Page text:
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Hexadecimal system

Hexadecimal system is a positional number system with base 16. Hexadecimal system is used to simplify the writing of binary numbers. Let's look at an example. Let there be a binary number. Its length is one byte:

10101111
We divide this number into two equal parts (half-bytes, nibbles):
1010 and 1111
Each nibble corresponds to a hexadecimal number:
A and F
ie our original binary number is equal to AF in hexadecimal form. That is the purpose of the hexadecimal number system: the number in the example is written in the binary system with 8 binary digits, and in the hexadecimal system with two hexadecimal digits.

How we get this result?

Hexadecimal system is used to simplify the writing of binary numbers. There are 16 hexadecimal digits:

0, 1, 2, 3, 4, 5, 6, 7,
8, 9, a, b, c, d, e, f
they correspond to decimal numbers:
0, 1, 2, 3, 4, 5, 6, 7, 8,
9, 10, 11, 12, 13, 14, 15

Consider a nibble

1111
translate it into decimal form:
1 * 23 + 1 * 22 + 1 * 21 + 1 * 20 = 15
15 corresponds to F in hexadecimal notation.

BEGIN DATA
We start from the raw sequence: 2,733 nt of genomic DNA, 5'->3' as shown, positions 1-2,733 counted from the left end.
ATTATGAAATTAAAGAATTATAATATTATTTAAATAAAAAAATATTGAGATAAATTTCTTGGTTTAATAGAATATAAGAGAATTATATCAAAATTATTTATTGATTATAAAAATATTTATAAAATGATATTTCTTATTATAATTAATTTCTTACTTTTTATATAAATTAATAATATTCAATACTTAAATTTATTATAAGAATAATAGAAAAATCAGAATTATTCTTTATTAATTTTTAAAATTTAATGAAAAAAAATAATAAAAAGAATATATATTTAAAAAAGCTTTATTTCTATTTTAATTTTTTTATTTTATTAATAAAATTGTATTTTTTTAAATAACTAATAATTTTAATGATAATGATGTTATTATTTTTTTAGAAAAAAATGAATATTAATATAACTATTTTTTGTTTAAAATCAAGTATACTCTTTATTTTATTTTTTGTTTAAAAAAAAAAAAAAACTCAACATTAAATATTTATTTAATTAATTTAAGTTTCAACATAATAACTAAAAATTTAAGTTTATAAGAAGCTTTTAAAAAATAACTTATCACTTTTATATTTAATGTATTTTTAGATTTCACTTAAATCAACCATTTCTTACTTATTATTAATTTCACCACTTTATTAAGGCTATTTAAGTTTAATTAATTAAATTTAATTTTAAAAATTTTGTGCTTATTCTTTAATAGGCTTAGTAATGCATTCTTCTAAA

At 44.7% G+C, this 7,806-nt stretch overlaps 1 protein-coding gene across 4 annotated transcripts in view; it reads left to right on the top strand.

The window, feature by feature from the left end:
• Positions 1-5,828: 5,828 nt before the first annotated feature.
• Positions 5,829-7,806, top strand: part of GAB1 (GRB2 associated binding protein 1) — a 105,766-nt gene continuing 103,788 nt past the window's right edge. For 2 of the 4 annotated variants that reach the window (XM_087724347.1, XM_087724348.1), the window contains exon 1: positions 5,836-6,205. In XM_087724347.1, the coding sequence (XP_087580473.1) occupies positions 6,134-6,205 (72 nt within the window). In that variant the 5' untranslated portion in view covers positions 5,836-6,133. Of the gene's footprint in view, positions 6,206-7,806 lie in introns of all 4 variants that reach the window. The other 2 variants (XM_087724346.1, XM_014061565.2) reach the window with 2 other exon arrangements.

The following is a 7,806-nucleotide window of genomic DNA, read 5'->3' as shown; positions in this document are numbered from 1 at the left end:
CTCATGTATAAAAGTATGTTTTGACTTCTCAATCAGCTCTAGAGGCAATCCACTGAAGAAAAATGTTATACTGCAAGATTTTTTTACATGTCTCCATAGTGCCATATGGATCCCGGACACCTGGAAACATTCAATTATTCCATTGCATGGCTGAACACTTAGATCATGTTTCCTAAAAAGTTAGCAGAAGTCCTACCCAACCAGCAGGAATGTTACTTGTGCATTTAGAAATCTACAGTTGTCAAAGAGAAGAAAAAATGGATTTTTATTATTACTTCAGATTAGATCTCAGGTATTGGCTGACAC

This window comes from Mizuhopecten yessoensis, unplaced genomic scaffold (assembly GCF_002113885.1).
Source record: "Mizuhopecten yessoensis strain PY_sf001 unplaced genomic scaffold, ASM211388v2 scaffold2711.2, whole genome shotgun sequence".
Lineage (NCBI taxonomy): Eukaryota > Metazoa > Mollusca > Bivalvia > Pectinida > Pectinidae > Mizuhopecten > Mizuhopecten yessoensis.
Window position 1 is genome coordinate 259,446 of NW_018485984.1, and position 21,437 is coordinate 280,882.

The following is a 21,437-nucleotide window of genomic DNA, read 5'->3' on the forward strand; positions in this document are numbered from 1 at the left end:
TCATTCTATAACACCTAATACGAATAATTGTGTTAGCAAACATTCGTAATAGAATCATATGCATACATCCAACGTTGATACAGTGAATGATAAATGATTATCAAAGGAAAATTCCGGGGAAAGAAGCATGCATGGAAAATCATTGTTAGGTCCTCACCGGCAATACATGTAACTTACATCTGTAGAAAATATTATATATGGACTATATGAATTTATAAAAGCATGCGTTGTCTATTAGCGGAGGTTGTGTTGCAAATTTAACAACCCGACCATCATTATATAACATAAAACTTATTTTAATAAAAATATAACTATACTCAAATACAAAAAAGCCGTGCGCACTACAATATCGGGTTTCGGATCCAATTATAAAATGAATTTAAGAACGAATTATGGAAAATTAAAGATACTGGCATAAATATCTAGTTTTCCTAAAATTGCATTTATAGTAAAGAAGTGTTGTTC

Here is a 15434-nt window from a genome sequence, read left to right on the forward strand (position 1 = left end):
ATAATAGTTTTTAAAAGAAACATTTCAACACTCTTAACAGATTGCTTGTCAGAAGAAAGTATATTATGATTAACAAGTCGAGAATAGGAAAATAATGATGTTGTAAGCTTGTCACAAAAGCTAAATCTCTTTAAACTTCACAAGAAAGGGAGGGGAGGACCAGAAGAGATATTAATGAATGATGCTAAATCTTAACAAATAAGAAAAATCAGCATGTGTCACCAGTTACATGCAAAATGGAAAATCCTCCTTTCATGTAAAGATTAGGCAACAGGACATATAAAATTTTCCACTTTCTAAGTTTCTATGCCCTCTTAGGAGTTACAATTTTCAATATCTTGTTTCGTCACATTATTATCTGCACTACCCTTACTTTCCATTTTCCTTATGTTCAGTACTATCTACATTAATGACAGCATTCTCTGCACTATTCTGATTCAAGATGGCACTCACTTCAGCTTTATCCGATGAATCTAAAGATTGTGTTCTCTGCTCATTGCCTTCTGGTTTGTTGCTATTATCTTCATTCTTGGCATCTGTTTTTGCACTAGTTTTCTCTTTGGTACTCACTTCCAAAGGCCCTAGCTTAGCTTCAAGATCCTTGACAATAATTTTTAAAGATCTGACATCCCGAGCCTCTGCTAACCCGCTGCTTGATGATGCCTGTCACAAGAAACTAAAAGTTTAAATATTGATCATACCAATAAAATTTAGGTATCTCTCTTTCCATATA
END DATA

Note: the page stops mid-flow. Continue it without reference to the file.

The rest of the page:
Now another nibble:
1010
translate it into decimal form:
1 * 23 + 0 * 22 + 1 * 21 + 0 * 20 = 10
10 corresponds to A in hexadecimal notation. Thus, the binary number 10101111 corresponds to hex AF.

Another example. Suppose there is a binary number:

10
Obtain its hexadecimal notation. Hexadecimal digit corresponds to one nibble, but in this example there are only two bits. To get a nibble (4 bits), we add two leading zeros on the left:
0010
We have received four bits, and this is the nibble. Translate it into decimal form:
0 * 23 + 0 * 22 + 1 * 21 + 0 * 20 = 2
2 in decimal notation corresponds to 2 in hexadecimal notation. Thus, the binary number 10 corresponds to hexadecimal 2.

To distinguish hexadecimal numbers from other numbers, they add "H" to the hexadecimal number, for example:

2H